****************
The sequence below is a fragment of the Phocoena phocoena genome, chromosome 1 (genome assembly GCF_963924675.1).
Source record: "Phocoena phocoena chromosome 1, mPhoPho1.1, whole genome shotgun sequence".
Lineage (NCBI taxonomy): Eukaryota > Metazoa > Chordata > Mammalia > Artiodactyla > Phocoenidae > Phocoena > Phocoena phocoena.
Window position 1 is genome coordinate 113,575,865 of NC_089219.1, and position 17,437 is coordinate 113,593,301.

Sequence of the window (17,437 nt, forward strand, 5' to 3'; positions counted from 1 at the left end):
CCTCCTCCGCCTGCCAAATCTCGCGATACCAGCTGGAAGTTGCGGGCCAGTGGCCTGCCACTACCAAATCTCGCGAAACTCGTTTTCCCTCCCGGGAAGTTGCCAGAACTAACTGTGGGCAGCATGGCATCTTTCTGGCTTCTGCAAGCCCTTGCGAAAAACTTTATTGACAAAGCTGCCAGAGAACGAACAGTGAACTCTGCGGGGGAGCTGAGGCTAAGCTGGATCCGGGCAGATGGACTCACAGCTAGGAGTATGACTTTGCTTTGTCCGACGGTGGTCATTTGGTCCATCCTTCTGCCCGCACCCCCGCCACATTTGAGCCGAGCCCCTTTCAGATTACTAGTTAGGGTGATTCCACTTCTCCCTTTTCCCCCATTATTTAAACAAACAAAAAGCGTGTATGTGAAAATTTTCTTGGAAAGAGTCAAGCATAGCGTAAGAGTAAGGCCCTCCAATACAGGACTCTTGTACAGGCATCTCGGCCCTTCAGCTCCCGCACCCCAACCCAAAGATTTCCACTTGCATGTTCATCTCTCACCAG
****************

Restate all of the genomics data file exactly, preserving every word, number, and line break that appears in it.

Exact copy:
The sequence below is a fragment of the Phocoena phocoena genome, chromosome 1 (genome assembly GCF_963924675.1).
Source record: "Phocoena phocoena chromosome 1, mPhoPho1.1, whole genome shotgun sequence".
Lineage (NCBI taxonomy): Eukaryota > Metazoa > Chordata > Mammalia > Artiodactyla > Phocoenidae > Phocoena > Phocoena phocoena.
Window position 1 is genome coordinate 113,575,865 of NC_089219.1, and position 17,437 is coordinate 113,593,301.

Sequence of the window (17,437 nt, forward strand, 5' to 3'; positions counted from 1 at the left end):
CCTCCTCCGCCTGCCAAATCTCGCGATACCAGCTGGAAGTTGCGGGCCAGTGGCCTGCCACTACCAAATCTCGCGAAACTCGTTTTCCCTCCCGGGAAGTTGCCAGAACTAACTGTGGGCAGCATGGCATCTTTCTGGCTTCTGCAAGCCCTTGCGAAAAACTTTATTGACAAAGCTGCCAGAGAACGAACAGTGAACTCTGCGGGGGAGCTGAGGCTAAGCTGGATCCGGGCAGATGGACTCACAGCTAGGAGTATGACTTTGCTTTGTCCGACGGTGGTCATTTGGTCCATCCTTCTGCCCGCACCCCCGCCACATTTGAGCCGAGCCCCTTTCAGATTACTAGTTAGGGTGATTCCACTTCTCCCTTTTCCCCCATTATTTAAACAAACAAAAAGCGTGTATGTGAAAATTTTCTTGGAAAGAGTCAAGCATAGCGTAAGAGTAAGGCCCTCCAATACAGGACTCTTGTACAGGCATCTCGGCCCTTCAGCTCCCGCACCCCAACCCAAAGATTTCCACTTGCATGTTCATCTCTCACCAG